Today I finished another free web accessibility course. This one is from Google and hosted by Udacity: Developing with Empathy
I find it hard to explain to other developers about having empathy for all web users, not just those who resemble ourselves. Courses like this are a great place to point those who might not be convinced that accessibility is important, especially those of us who work on projects that have little to no legal accessibility requirements.
This course is designed around four concepts:
Providing and managing focus of elements for keyboard and switch users
Constructing pages with good semantics and understanding the accessibility tree in the DOM
A basic look at ARIA features
Putting these together with style
I enjoyed learning about ChromeVox which emulates using a screen reader. The controls take some learning but it’s a useful way to test some of the hidden features of accessibility like aria-required on a form field.
Another helpful accessibility tool from this course is the Accessibility Developer Tools available through Chrome. It lets you perform an accessibility audit on a page and provides tips for improvements.
A new app out of Canada, AccessNow, aims to crowdsource the accessibility of communities. Maayan Ziv, a wheelchair user, has made it her life’s work to help others know which places are accessible before going out.
“Recently, I went to a place and there were three steps at the entrance, and I was told it was accessible. I get to the entrance, and there are those steps and then I’m stuck in the middle of the street without any options.”
I downloaded this app for iPhone to check out what’s going on in Austin. The app doesn’t have many places reviewed here just yet, with only four entries showing up for the Central Austin/UT Campus/Downtown area.
In addition to a searchable map display, the app also has a list view. Icons from a green thumbs up for accessible to a red thumbs down for inaccessible help users know what to expect when experiencing a mobility impairment.
Users can outline specific issues in a description.
Per the Americans with Disabilities Act of 1990, new construction and any existing construction that undergoes major renovations are supposed to be accessible. I see how this app would be especially useful for rating those places that were built before the act went into effect.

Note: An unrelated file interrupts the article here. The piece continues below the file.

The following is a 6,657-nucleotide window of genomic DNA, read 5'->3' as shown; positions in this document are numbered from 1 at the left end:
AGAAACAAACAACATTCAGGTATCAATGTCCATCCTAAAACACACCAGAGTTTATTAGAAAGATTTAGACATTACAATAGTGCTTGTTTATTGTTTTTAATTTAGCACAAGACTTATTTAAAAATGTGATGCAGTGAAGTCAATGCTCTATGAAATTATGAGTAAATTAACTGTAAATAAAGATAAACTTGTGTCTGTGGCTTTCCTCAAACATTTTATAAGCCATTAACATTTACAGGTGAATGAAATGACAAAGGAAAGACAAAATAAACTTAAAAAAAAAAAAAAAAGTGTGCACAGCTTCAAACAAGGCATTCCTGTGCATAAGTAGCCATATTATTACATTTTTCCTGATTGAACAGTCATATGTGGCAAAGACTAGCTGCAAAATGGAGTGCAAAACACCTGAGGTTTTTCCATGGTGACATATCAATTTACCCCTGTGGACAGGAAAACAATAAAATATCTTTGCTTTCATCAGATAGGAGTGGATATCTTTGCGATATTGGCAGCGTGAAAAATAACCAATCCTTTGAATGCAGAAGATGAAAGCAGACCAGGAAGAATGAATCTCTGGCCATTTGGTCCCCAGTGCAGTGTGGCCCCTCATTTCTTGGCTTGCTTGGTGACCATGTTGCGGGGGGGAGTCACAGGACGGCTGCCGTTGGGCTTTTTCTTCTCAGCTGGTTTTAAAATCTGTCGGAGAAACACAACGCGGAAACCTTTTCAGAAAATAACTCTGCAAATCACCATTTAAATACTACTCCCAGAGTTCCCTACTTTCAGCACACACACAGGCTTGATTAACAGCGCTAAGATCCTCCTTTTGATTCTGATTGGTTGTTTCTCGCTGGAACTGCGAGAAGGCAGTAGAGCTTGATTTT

Users who have created an account can add new entries by tapping the ‘add pin’ icon, searching for a place, then entering details. The app provides several tags like accessible parking, automatic door and ramp, as well as an area to type out a description.
Your users should never see this instead of content:
JS frameworks do a disservice to the Web after all the innovation and hard work that has gone into creating a separation model for content, presentation and client-side scripting.
The Texas Gas Service website gives us lots of examples. Let’s see how well we can use the site without a mouse, a.k.a tabbing through.
(Step 0: What is with this trend to play videos as background images? I thought we learned this lesson years ago. Having movement your users can’t disable is annoying and bad practice. Stop it.)
Links I can’t click; let me count the ways From the “I want to…” select menu to the hamburger menu to the footer, dozens of “links” are not marked up as <a href> and cannot be tabbed to, nor would they be read as links by a screen reader.
This is lazy and wrong. If something is a link, make it a link. Fake links achieved with JS only are a large accessibility barrier.
Tabbing order fail
The tabindex attribute can be a really useful tool. It can also completely screw up a user’s ability to access important information, like the “username” field. When I could not tab to the “username” field, I looked at the code and saw the field was set to tabindex=-1. I had to look this one up. Here’s a 2014 explanation from The Paciello Group:
When tabindex is set to a negative integer like -1, it becomes programmatically focusable but it isn’t included in the tab order. In other words, it can’t be reached by someone using the tab key to navigate through content, but it can be focused on with scripting.
From my perspective as a customer who visits this page, being able to log in is the number one user story but it isn’t possible using a keyboard.
Form validation errors The only time the “username” field seems to get focus is if that field is empty when clicking the “Login” button. Plenty of client-side field validation solutions work without removing a field from the tabbing order.
If a user tries to login with bad data, a small modal window with a an unhelpful developer-style error message of “Login failed” appears at the top right of the page. There is no associated help text about the causes of the error, or which fields have errors, and focus is removed from the form making it that much harder to update the data.
Adding to the confusion is the little green check in both fields indicating what would usually mean the field data is valid. But for this form, a green check merely indicates that a field isn’t blank. There isn’t any robust client-side validation occurring at all.
Pet peeve: What is the point of removing the browser scrollbar from the page? It provides a simple and useful way to indicate where I am on the page. This is something I really miss on mobile devices.